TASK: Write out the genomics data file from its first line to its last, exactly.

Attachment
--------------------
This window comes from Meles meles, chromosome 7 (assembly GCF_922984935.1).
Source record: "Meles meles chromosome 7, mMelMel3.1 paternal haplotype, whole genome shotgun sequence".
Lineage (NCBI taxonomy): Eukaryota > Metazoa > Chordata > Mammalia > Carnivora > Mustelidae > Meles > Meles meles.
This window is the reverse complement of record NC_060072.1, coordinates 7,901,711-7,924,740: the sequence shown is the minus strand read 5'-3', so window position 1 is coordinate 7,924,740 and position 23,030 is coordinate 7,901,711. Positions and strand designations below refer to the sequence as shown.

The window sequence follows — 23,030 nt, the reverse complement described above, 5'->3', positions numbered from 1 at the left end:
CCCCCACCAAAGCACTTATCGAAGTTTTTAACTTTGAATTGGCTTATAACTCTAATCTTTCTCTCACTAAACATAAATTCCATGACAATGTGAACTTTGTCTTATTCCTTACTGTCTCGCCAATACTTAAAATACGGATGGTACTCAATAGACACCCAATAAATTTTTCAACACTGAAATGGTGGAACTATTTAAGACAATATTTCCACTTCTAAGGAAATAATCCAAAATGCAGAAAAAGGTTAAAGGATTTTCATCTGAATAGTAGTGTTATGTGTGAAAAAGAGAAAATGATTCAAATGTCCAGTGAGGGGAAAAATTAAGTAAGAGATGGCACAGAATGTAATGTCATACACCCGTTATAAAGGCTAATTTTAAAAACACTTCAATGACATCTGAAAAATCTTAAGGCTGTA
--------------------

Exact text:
This window comes from Meles meles, chromosome 7 (assembly GCF_922984935.1).
Source record: "Meles meles chromosome 7, mMelMel3.1 paternal haplotype, whole genome shotgun sequence".
Lineage (NCBI taxonomy): Eukaryota > Metazoa > Chordata > Mammalia > Carnivora > Mustelidae > Meles > Meles meles.
This window is the reverse complement of record NC_060072.1, coordinates 7,901,711-7,924,740: the sequence shown is the minus strand read 5'-3', so window position 1 is coordinate 7,924,740 and position 23,030 is coordinate 7,901,711. Positions and strand designations below refer to the sequence as shown.

The window sequence follows — 23,030 nt, the reverse complement described above, 5'->3', positions numbered from 1 at the left end:
CCCCCACCAAAGCACTTATCGAAGTTTTTAACTTTGAATTGGCTTATAACTCTAATCTTTCTCTCACTAAACATAAATTCCATGACAATGTGAACTTTGTCTTATTCCTTACTGTCTCGCCAATACTTAAAATACGGATGGTACTCAATAGACACCCAATAAATTTTTCAACACTGAAATGGTGGAACTATTTAAGACAATATTTCCACTTCTAAGGAAATAATCCAAAATGCAGAAAAAGGTTAAAGGATTTTCATCTGAATAGTAGTGTTATGTGTGAAAAAGAGAAAATGATTCAAATGTCCAGTGAGGGGAAAAATTAAGTAAGAGATGGCACAGAATGTAATGTCATACACCCGTTATAAAGGCTAATTTTAAAAACACTTCAATGACATCTGAAAAATCTTAAGGCTGTA